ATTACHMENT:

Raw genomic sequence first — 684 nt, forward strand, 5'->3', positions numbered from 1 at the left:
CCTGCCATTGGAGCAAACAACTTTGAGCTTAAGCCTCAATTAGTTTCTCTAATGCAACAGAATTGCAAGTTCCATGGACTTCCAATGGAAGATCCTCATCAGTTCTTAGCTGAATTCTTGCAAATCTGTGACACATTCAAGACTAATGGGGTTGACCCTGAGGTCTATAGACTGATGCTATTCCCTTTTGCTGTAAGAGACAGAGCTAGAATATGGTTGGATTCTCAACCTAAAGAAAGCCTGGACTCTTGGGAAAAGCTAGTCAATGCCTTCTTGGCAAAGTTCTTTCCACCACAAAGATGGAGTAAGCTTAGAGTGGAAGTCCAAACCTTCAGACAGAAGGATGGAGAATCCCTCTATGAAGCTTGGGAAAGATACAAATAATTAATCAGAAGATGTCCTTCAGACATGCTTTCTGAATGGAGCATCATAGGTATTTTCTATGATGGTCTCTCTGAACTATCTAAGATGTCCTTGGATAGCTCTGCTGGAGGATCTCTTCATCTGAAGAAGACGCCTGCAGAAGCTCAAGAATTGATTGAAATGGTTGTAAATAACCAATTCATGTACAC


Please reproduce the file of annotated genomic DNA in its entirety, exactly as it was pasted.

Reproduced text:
Raw genomic sequence first — 684 nt, forward strand, 5'->3', positions numbered from 1 at the left:
CCTGCCATTGGAGCAAACAACTTTGAGCTTAAGCCTCAATTAGTTTCTCTAATGCAACAGAATTGCAAGTTCCATGGACTTCCAATGGAAGATCCTCATCAGTTCTTAGCTGAATTCTTGCAAATCTGTGACACATTCAAGACTAATGGGGTTGACCCTGAGGTCTATAGACTGATGCTATTCCCTTTTGCTGTAAGAGACAGAGCTAGAATATGGTTGGATTCTCAACCTAAAGAAAGCCTGGACTCTTGGGAAAAGCTAGTCAATGCCTTCTTGGCAAAGTTCTTTCCACCACAAAGATGGAGTAAGCTTAGAGTGGAAGTCCAAACCTTCAGACAGAAGGATGGAGAATCCCTCTATGAAGCTTGGGAAAGATACAAATAATTAATCAGAAGATGTCCTTCAGACATGCTTTCTGAATGGAGCATCATAGGTATTTTCTATGATGGTCTCTCTGAACTATCTAAGATGTCCTTGGATAGCTCTGCTGGAGGATCTCTTCATCTGAAGAAGACGCCTGCAGAAGCTCAAGAATTGATTGAAATGGTTGTAAATAACCAATTCATGTACAC